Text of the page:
The shop was unassuming, a large showroom with dresses hanging in rows. The fitting rooms were off to one side; morning light filtered through high windows at one end of a large room that was partitioned into private suites. We were shown to ours and greeted warmly by a lovely woman who introduced herself as Zerlinda. She made sure we had pomegranate mimosas before asking a lot of questions designed to help her figure out my style. Once she thought she had it down, she disappeared for a few moments and returned with an armload of dresses. Even as I started to try the first one on (“Put your arms above your head and just dive in”), I still wasn’t convinced. But the dress, a lacy sheath with a sweetheart neckline, mostly fit. I was slightly disappointed that it didn’t quite zip completely and didn’t make me cry, but it covered my body. I stood on a platform in the middle of the mirrored room looking at myself from every conceivable angle while Conni and Sara snapped cellphone pictures for future reference.

I kind of fell in love with the second dress, an A-line with beaded lace appliques on the bodice and embroidered lace on the skirt. It had a scalloped hem and a small train, and it slid over my head and zipped up easily. The skirt was amazing, but I worried that the bodice didn’t define my waistline enough to keep me from being a rectangular bride. Conni and Sara concurred and we moved on. The third dress, which did have to be pinned to my bra, had a wrap top with a long tulle skirt and fell into the category of “not me at all.” The fourth… That one I didn’t even bother to show my friends. Zerlinda left and came back with more. She squeezed me into a corseted mermaid gown and I realized what a mistake that $800 dress would have been. She knew the silhouette wouldn’t work, but wanted me to see how effectively a corset back would define my waist. It was remarkable. She brought another dress with ruching so I could decide how I felt about that, too. It turns out that ruching is not my thing.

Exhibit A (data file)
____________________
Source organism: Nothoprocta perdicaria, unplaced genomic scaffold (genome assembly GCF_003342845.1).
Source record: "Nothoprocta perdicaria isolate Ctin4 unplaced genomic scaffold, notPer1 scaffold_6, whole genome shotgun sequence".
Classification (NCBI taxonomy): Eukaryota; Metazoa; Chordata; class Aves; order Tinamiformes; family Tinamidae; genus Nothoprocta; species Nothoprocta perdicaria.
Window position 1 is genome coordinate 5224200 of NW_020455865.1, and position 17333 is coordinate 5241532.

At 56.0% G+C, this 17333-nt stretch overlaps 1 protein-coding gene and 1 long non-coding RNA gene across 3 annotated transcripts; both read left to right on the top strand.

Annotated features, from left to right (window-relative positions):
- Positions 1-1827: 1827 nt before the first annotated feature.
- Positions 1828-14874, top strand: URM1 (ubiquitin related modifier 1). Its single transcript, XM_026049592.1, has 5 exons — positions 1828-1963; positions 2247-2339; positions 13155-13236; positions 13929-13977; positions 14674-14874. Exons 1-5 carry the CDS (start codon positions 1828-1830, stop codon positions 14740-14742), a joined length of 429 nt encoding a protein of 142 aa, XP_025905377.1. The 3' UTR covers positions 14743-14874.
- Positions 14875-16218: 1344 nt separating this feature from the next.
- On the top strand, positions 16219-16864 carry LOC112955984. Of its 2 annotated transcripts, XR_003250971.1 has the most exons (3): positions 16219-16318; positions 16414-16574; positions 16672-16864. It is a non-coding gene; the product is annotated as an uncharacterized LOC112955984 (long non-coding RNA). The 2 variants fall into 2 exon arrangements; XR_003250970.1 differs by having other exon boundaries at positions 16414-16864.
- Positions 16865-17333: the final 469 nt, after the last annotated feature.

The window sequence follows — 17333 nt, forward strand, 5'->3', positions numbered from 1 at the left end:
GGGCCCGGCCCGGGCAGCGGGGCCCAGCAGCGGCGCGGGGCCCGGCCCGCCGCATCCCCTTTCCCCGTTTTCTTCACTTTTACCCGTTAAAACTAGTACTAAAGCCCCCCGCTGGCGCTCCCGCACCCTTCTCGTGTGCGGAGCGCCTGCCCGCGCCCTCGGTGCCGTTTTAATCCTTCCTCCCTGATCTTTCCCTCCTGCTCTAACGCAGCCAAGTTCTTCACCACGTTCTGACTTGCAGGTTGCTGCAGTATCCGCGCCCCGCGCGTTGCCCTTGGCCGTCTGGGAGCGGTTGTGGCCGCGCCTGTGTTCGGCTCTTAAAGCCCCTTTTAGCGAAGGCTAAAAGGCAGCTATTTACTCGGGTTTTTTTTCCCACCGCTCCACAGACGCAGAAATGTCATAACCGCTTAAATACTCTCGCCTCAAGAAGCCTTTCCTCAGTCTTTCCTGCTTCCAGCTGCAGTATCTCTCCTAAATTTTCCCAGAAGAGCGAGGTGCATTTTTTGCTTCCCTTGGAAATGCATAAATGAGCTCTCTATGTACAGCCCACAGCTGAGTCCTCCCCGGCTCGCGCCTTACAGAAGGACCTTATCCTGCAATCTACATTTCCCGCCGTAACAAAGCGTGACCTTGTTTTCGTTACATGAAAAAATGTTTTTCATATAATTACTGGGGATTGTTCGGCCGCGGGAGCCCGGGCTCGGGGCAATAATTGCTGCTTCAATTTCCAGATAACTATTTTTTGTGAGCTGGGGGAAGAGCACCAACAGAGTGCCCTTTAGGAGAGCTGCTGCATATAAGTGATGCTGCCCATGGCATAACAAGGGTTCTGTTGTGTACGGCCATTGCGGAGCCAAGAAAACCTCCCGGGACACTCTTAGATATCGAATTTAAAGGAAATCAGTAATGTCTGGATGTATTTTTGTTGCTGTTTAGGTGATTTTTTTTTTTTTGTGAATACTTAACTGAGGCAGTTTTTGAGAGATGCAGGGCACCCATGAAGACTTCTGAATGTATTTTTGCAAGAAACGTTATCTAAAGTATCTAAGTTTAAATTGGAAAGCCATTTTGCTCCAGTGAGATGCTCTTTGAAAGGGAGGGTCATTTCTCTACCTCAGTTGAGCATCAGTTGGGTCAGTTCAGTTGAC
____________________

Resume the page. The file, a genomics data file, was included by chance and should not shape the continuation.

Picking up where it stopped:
In between taking off the mermaid and getting into the ruching, I tried to explain how grateful I was to be treated as just another woman wanting to look amazing on her wedding day. She told me that, as the owner, she books all plus-size appointments into her room to be sure they’re done right. She said that she knows it can be difficult to shop for a larger dress and believes that every bride deserves to feel gorgeous on her day. It felt like a gift and tears came to my eyes.

I got a little thrill every time a dress fit, but even as I tried new things on, I kept thinking about that second dress. White shot through with silver thread, it had a sweetheart neckline and a beaded lace bodice that was fitted down to the hips. The beading stopped there, but the embroidered lace appliques continued down the slightly flared skirt. I hadn’t considered wanting a train, but I’d fallen in love with the way this one swirled at my feet. Zerlinda suggested I try it on again, taking into account the difference a corset would make to my shape. I slipped back into it and fortunately, Sara was ready with a handkerchief. It was The One. In that moment, I was overcome by love and joy and gratitude. I allowed myself to be talked into trying on a veil. I did not like the veil, but the dress, though—the dress gave me shivers. I was reluctant to change back into my street clothes.

Once my measurements had been taken, I got out my credit card. Zerlinda took a picture of the three of us with me in the middle holding a small “i said yes to my dress” sign. Then she gave me a ribbon-tied gift box with several small items inside: a small “Mrs” necklace, a tote bag, a perfume sample, and a “Love” temporary tattoo. Everything about the day was perfect: the shop, the owner, the dresses, the mimosas, the bit with the veil, even, and especially the tight hug Zerlinda gave me as we were leaving. I’d arrived skeptical and prepared for the worst, but she made me feel beautiful, pampered, and, more wonderfully, normal. I walked down the aisle in May knowing that I looked spectacular, and the look on Victor’s face as I walked toward him said everything.